Indicators of Abuse and Neglect
Abuse and neglect can be defined as acts of commission or omission by a parent, guardian or caretaker that results in physical, emotional or sexual abuse, exploitation or imminent risk of serious harm. Child abuse laws are present in all 50 states, with mandatory reporting laws designed to protect individuals less than 18 years of age. The four categories of abuse discussed are neglect, physical abuse, emotional abuse and sexual abuse.
Neglect is an act of omission, or failure to act on the part of a parent or guardian that results in substandard support of the child. The act may be the result of insufficient resources or information, indicating the caregivers is in need of services or support. Generally, neglect falls into one of three categories, including physical, emotional and educational. Physical neglect is the failure to meet the child's basic requirements for physical development, such as medical attention, nutrition, supervision, clothing and shelter. Emotional neglect is the failure to meet the child's needs for psychological and social development through appropriate affection and support. Educational neglect is the failure to meet the child's special educational needs or simply to educate the child. Behavioral and physical indicators neglect may be present include: chronic hunger or lethargy, begging or collecting leftovers, untreated injuries or illnesses, height and weight significantly below standards for the child's age, clothing unsuitable (no coat in winter, no shoes, too small), poor hygiene (lice), chronic uncleanliness, infestation (roaches, rodents) in the home from chronic uncleanliness, rash that goes untreated, sporadic school attendance, chronic lateness, taking on adult roles/responsibilities or arriving to school early and/or leaving school late.
Abuse is an act of commission against a child and generally falls into one of three categories, including physical abuse, sexual abuse and emotional abuse. Physical abuse is non-accidental injury committed against a child. Physical and behavioral indicators include: unexplained, chronic or repeated bruising, burns or other injuries; withdrawal, regression (acting younger than their age, a return to an outgrown behavior such as thumb-sucking), aggression, attempts to hide injuries, depression or excessive tearfulness and crying; discomfort with physical contact; age inappropriate shyness; excessive fear of a parent, guardian or care-giver; defiant or antisocial behavior, such as chronic truancy, use of alcohol or other drugs, running away or fighting.
Sexual abuse is any act of a sexual nature committed on or with a child, or in the presence of a child for the purposes of sexual gratification. The action may be for sexual gratification of the perpetrator or of a third party. By this definition, the act includes anyone who actively participates in the activity, as well as anyone who allows it to occur. The action may include involvement in pornography, touching, fondling, kissing, oral sex or intercourse. Intercourse can be vaginally, anally or orally, must involve penetration and includes penetration with a variety of body parts or objects (commonly occurs with fingers, tongue or penis). Common indicators of sexual abuse include: complaints of pain in and around the genitals; sexually transmitted disease or pregnancy; difficulty walking or sitting; unusual or offensive body odors; poor bladder or bowel control; severe psychosomatic complaints; bruises or bleeding from external genitals, anus or vagina; genital discharge; eating disorders; frequent, unexplained yeast infections, sore throats or urinary tract infections; torn, bloody or stained underclothing; regressive behaviors (bedwetting, thumb-sucking); sudden changes in behavior or mood; poor peer relationships or inability to related to peers; promiscuity; sexualized behavior inappropriate for the child's age; nightmares, disturbed sleep patterns or fear of the dark; or sudden decline in school performance.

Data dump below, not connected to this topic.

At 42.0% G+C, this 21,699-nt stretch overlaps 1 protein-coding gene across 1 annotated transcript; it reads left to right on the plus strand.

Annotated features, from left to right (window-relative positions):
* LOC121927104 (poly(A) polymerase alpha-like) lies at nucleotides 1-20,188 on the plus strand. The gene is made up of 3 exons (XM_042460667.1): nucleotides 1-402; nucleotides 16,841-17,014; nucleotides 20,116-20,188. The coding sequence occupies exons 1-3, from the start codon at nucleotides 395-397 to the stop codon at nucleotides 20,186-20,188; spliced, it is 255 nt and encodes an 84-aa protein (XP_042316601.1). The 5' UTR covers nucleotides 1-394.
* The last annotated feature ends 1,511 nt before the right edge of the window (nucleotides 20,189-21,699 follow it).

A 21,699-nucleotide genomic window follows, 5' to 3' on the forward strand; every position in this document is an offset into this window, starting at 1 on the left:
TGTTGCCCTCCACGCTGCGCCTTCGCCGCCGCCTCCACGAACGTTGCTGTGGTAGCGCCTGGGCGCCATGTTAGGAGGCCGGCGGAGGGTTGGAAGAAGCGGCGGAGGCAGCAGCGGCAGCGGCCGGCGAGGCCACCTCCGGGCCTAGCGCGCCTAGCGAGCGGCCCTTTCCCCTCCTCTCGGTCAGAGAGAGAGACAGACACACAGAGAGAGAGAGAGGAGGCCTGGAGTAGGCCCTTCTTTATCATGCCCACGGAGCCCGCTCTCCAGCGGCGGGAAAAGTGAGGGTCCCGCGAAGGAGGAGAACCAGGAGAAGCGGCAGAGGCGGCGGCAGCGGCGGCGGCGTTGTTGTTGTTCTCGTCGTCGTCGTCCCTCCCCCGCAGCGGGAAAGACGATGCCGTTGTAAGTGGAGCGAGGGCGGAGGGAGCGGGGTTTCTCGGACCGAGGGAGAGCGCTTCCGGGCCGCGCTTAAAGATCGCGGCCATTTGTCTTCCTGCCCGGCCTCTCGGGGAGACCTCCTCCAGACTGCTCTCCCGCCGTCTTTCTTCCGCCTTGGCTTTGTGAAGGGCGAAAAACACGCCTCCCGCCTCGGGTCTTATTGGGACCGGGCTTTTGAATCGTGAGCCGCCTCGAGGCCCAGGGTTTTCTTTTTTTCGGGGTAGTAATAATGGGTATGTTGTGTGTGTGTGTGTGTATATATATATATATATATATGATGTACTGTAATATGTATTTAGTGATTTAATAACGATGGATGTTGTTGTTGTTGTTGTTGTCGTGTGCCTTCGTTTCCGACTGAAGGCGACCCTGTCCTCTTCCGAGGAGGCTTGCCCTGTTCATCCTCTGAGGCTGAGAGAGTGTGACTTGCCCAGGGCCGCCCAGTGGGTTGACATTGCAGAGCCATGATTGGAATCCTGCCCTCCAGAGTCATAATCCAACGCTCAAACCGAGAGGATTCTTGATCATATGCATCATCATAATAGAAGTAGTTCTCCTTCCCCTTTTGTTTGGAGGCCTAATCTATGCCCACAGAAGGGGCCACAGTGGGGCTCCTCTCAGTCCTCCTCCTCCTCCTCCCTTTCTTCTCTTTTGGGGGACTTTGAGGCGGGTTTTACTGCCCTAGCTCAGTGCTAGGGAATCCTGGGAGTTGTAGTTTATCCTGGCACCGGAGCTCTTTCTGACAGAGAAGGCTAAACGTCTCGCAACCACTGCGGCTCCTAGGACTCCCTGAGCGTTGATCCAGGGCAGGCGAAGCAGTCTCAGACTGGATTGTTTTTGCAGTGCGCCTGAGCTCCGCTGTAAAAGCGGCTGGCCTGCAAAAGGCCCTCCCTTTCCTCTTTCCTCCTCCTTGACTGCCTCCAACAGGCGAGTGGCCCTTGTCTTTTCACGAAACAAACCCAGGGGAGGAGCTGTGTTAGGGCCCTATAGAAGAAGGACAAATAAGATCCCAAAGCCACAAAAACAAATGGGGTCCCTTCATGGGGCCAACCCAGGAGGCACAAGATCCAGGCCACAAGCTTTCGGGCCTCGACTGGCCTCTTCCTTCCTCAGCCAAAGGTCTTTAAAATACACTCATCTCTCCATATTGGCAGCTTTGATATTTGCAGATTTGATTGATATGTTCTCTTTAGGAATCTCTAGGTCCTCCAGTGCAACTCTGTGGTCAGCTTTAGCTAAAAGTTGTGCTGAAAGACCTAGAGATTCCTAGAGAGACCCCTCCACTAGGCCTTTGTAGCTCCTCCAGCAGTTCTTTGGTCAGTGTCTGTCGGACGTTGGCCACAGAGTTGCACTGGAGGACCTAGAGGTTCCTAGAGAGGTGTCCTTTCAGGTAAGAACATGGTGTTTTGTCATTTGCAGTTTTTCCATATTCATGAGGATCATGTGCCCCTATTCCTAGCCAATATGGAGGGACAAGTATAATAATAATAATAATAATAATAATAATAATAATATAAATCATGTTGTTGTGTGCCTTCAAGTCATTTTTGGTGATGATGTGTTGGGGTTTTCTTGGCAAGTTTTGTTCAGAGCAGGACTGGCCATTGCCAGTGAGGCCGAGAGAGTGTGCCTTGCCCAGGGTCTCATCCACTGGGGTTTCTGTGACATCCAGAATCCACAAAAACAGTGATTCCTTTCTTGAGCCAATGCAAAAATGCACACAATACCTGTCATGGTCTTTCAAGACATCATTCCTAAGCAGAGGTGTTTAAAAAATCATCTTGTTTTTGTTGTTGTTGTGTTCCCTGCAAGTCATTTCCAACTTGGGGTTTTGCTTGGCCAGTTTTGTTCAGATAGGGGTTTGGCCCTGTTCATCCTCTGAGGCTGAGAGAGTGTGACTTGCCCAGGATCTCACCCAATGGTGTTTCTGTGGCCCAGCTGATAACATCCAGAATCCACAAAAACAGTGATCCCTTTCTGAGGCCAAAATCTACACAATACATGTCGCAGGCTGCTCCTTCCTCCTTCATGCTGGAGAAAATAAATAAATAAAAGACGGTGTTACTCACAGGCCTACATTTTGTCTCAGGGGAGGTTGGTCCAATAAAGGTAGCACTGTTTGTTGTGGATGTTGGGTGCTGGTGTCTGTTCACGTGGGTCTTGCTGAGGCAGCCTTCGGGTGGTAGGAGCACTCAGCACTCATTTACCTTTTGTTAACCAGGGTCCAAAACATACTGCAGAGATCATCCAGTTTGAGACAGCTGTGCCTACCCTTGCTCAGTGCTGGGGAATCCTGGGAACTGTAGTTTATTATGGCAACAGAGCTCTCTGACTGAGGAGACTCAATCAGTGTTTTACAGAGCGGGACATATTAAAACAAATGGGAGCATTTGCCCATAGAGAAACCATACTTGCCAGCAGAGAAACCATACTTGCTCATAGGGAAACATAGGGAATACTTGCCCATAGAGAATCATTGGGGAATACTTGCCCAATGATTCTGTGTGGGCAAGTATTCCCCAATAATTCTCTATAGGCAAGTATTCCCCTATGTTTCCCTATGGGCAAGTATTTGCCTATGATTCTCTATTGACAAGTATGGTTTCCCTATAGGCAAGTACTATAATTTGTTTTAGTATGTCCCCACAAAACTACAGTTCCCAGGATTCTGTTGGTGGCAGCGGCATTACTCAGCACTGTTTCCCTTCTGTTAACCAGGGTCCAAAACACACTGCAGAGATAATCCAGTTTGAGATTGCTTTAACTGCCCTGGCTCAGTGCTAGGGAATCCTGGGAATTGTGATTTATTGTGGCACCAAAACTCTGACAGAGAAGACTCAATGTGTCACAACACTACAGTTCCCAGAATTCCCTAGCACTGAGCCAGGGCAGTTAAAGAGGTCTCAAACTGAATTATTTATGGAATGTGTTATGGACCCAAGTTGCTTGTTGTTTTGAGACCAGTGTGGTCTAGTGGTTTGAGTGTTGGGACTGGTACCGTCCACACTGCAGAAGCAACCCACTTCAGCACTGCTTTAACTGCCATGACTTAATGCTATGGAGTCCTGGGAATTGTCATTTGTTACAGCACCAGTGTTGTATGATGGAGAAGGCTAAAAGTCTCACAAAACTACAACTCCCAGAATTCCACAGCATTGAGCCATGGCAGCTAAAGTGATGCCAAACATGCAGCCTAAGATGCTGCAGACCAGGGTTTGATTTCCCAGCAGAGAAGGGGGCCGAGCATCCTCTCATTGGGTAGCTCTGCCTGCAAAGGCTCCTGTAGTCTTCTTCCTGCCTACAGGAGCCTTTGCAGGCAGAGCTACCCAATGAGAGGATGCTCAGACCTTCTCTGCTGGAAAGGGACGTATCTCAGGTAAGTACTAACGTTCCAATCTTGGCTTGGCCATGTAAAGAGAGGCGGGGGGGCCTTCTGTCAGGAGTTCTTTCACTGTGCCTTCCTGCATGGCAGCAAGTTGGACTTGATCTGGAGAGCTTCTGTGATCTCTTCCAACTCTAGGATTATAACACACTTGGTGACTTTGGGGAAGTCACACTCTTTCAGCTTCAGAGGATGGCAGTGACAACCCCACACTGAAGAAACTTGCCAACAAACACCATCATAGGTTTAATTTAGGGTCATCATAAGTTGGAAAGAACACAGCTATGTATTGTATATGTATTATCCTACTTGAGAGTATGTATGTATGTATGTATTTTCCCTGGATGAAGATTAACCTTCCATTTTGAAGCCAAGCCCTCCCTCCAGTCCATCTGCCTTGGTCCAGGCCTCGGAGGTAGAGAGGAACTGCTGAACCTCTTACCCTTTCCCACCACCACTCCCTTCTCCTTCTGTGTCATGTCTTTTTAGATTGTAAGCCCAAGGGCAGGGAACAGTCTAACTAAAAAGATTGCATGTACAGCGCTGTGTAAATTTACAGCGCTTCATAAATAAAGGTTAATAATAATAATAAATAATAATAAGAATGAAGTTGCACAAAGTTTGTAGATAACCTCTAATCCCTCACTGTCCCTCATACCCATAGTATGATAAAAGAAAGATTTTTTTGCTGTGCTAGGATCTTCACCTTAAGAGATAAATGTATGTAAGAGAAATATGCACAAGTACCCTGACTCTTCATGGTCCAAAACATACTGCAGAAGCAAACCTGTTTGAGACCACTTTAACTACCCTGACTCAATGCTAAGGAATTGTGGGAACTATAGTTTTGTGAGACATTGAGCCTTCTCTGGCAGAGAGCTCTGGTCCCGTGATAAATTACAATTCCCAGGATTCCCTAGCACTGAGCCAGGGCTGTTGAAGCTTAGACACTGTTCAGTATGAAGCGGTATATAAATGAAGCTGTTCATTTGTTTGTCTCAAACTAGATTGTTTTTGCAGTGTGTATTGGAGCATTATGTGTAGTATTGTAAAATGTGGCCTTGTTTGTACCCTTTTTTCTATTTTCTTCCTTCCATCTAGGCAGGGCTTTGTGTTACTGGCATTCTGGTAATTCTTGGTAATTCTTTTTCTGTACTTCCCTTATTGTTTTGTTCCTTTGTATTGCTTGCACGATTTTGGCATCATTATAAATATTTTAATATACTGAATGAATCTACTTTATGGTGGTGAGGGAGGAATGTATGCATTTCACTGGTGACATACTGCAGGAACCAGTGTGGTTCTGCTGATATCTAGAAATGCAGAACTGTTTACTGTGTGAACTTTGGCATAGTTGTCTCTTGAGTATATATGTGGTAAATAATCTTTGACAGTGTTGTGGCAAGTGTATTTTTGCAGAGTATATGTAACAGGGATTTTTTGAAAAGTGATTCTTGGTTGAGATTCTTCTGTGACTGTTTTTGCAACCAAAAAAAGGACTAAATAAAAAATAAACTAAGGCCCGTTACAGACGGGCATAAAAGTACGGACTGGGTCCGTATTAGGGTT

Emotional abuse involves chronic or consistent acts or attitudes that interfere with the social or psychological development of a child, with behaviors such as rejection, withholding love, insults and criticizing. Indicators of emotional abuse include such things as: eating disorders, stuttering; weight or height significantly below expected developmental milestones; hives, stomachaches, facial tics; nail biting; regressive behaviors; poor relationships with peers; isolating from others; cruel behavior to animals or other children; substance abuse; suicide attempts or excessive risk taking; fire setting and other delinquent behaviors.
The presence of any particular indicator is not a causal link to abuse or neglect. Indicators are simply that, indicators. However, the presence of an indicator or cluster of indicators is worthy of attending to the child, their environment and safety needs.
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